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Ion Valentin Anestin

Ion Valentin Anestin (December 24, 1900 – December 6, 1963) was a Romanian graphic artist, engraver, painter, sculptor, journalist and dramatist. Noted as a caricaturist and art critic, he was the father of Ion Nuni Anestin, himself a visual artist and actor.

Ion Valentin Anestin
Portrait of Anestin, by Iosif Iser
BornDecember 24, 1900
DiedDecember 6, 1963
EducationFranz Storck, Arthur Verona
Known forcaricature, engraving, painting, sculpting
Anestin's drawing of Ion Ion


Born in Bucharest to a family originating from Craiova, he was the son of Theodor Anestin, a draftsman employed by the Bucharest Mayor's Office, and the grandson of Ion Anestin, an actor noted for his friendship with the dramatist Ion Luca Caragiale.[1][2] One of his uncles, Victor, was an astronomer, and another, Alexandru, a journalist.[2] In 1918-1920, he attended the Bucharest Fine Arts Academy, where he was taught by the sculptor Franz Storck, and then moved on to the Free Art Academy, founded by painter Arthur Verona.[1][2]

After 1921, Anestin became a theater and art gallery chronicler, while authoring various theater plays.[2] It was during the period that he also became noted for his satirical cartoons and portraits,[1][2] heavily influenced by the French school of drawing.[1] Together with writer Mircea Eliade, Ion Valentin Anestin published the magazine Est-Vest, which was established in 1927 and ceased its existence after only a couple of issues.[3]

In 1928, he joined Vladimir Donescu on the staff of Vremea, editing its theater and art page between 1931 and 1943, while being responsible for the journal's graphic design.[2][4] In parallel, Anestin contributed to a large number of newspapers and magazines (including Epoca, Adevărul Literar și Artistic, Timpul, Gluma, Cuvântul Liber, and the Romanian Communist Party's Bluze Albastre),[1] and became a trend-setter in graphic art for the entire interwar period.[2] Noted for his left-wing convictions,[1] he drew individual and group satirical portraits of major figures of his day, both Romanian (Nicolae Titulescu, Alexandru Averescu, Lucian Blaga, Ion Inculeț, Ion Mihalache, Iuliu Maniu, Gheorghe Tătărescu, Octavian Goga) and foreign (Adolf Hitler, Benito Mussolini, and Joseph Stalin).[2] Additionally, Anestin was known for his original creation, the character Ion Ion, a staple of his work during the 1930s.[1][2][4] Ion Ion was depicted as a young man with a top hat or a bowler hat, carrying an umbrella, but having no shirt and trousers.[4]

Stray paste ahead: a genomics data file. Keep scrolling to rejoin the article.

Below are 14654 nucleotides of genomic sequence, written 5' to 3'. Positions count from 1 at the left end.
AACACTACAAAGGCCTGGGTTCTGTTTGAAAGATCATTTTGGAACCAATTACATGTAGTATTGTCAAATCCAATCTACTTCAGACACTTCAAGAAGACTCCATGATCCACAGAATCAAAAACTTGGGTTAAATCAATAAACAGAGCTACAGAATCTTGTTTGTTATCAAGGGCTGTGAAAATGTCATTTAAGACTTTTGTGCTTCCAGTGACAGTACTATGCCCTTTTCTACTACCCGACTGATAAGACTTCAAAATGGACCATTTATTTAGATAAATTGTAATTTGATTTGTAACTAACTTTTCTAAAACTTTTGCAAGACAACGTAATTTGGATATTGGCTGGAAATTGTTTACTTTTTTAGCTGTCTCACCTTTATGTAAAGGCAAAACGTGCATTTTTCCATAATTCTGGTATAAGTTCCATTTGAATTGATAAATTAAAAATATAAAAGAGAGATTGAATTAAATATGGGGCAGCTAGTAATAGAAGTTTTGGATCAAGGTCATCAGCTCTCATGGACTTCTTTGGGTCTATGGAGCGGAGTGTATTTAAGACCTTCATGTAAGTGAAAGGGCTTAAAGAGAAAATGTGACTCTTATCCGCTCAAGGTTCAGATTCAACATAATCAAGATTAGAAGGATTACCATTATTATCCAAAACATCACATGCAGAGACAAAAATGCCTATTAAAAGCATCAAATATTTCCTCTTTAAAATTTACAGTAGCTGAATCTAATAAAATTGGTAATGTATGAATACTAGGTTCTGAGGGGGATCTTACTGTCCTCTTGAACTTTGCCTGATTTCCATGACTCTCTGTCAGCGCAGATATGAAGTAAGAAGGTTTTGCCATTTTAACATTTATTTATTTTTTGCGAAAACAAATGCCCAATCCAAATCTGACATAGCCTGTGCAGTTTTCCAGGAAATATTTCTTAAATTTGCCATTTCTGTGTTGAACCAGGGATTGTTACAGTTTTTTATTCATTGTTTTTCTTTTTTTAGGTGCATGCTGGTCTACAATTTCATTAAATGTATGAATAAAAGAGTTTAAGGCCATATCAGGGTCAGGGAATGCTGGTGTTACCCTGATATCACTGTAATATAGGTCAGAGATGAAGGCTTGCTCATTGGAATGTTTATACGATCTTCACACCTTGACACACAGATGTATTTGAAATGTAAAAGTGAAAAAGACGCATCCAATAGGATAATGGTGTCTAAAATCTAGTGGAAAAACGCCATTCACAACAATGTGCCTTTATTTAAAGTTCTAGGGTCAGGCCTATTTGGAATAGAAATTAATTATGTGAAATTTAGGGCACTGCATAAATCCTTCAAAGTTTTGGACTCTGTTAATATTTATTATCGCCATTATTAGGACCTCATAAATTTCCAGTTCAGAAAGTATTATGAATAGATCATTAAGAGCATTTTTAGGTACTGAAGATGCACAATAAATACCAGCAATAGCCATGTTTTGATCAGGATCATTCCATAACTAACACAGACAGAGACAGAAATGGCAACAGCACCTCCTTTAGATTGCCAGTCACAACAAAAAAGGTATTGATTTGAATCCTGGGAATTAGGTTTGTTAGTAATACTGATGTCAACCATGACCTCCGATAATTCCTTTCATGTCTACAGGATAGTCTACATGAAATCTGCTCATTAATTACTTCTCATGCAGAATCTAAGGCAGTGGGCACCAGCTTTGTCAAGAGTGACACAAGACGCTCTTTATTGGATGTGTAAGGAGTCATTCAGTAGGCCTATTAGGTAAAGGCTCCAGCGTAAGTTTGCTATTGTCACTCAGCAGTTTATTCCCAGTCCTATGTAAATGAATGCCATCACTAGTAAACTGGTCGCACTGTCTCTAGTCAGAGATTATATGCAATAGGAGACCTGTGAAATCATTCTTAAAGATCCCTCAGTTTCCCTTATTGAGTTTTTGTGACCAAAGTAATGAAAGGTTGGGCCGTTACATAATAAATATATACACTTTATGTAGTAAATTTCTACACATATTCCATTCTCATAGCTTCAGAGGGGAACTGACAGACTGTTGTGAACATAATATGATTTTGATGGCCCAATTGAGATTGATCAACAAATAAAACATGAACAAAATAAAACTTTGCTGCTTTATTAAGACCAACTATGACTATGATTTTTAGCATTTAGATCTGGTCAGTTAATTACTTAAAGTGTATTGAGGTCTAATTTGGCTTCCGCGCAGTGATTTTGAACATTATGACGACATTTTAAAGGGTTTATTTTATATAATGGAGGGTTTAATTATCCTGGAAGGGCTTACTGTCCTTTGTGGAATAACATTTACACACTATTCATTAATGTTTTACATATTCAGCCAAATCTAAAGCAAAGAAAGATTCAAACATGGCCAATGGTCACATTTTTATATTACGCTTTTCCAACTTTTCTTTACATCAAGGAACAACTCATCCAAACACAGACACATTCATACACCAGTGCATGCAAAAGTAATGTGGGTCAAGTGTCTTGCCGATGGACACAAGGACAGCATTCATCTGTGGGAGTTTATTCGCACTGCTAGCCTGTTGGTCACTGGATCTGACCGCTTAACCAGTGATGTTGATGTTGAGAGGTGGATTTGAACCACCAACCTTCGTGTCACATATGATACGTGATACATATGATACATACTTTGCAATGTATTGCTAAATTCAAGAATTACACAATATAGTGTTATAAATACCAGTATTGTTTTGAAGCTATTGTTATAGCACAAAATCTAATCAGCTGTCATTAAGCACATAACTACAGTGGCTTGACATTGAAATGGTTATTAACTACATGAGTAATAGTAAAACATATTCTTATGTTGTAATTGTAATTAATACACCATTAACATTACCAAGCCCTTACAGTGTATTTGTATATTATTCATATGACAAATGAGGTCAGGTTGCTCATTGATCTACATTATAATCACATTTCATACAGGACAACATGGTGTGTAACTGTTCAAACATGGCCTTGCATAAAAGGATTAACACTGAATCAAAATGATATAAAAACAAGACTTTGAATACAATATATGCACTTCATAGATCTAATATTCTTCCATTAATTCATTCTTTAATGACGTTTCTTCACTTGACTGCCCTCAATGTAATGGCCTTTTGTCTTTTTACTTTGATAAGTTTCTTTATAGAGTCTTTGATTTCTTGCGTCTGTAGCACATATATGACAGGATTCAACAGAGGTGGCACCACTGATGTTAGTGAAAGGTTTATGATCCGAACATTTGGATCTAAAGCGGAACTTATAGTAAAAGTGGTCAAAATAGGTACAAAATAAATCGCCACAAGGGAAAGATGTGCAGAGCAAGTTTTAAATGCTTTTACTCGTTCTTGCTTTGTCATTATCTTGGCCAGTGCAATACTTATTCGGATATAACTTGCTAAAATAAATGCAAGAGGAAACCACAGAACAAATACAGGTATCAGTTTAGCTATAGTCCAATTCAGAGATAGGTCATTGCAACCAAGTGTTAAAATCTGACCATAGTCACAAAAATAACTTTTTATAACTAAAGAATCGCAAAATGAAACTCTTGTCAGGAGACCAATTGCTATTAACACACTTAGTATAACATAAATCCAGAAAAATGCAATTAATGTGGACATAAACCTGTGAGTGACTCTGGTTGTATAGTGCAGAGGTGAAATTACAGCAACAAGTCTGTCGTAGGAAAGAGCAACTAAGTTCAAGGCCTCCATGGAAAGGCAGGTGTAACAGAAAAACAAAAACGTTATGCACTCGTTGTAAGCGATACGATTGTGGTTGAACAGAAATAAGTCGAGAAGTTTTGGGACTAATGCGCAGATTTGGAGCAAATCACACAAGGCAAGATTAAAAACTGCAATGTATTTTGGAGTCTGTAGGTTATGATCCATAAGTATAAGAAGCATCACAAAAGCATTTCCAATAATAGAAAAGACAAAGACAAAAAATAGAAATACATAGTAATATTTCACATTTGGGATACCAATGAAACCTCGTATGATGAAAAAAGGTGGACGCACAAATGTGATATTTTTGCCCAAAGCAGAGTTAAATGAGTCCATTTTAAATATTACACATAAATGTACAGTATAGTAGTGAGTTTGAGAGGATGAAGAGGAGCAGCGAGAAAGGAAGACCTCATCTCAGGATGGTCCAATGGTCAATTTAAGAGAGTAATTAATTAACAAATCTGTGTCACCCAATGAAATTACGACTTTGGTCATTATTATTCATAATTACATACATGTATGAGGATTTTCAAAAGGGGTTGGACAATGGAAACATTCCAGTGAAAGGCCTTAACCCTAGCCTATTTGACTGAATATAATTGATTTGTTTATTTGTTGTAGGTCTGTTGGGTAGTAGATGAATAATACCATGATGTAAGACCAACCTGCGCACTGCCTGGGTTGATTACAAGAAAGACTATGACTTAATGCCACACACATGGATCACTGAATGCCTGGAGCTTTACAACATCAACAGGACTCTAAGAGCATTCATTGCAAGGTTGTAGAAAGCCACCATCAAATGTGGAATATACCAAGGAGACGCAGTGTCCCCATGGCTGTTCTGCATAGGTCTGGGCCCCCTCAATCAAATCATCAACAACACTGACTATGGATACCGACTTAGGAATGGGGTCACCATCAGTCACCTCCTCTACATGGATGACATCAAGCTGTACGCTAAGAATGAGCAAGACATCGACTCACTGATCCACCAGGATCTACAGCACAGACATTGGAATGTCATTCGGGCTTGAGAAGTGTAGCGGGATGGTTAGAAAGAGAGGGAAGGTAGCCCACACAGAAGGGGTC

During World War II, beginning a month before the Soviet occupation of Bessarabia and Northern Bukovina and continuing throughout Romania's alliance with the Axis Powers (see Romania during World War II), Anestin's work centered on denouncing Stalin and the Soviet Union, in a series titled Măcelarul din Piața Roșie ("The Red Square Butcher") published by the magazine Gluma.[2][5][6] Following the start of Soviet occupation, the artist was barred from publishing by the censorship apparatus for a five-year period (1944–1949), and ultimately imprisoned.[2][5][6] He died soon after his release.[5][6]

Selected filmographyEdit


  1. ^ a b c d e f g (in Romanian) Review of "Lumea caricaturii - cu zâmbetul în colțul gurii" ("The World of Caricature - With a Smile in the Corner of the Mouth"), 2006 exhibit at the National Museum of Art of Romania (hosted by
  2. ^ a b c d e f g h i j k (in Romanian) Mariana Vida, "Un caricaturist uitat: Ion Valentin Anestin" ("A Forgotten Caricaturist: Ion Valentin Anestin") Archived 2007-09-27 at the Wayback Machine, in Ziarul Financiar, August 4, 2006
  3. ^ Mircea Eliade, Autobiography, University of Chicago Press, Chicago, 1990, ISBN 0-226-20407-3, p.130
  4. ^ a b c (in Romanian) Paula Romanescu, "Ion Ion la Palat" ("Ion Ion at the Royal Palace"), in Viața Medicală, nr.38, September 22, 2006
  5. ^ a b c (in Romanian) Raluca Alexandrescu, "Mai multe începuturi de drum" ("Several Road Starts") Archived 2012-09-06 at, interview with Ioana Zlotescu, in Observator Cultural
  6. ^ a b c (in Romanian) Nicole Sima, "Cred în Moș Crăciun!" ("I Believe in Santa Claus!"), memoir hosted by LiterNet

External linksEdit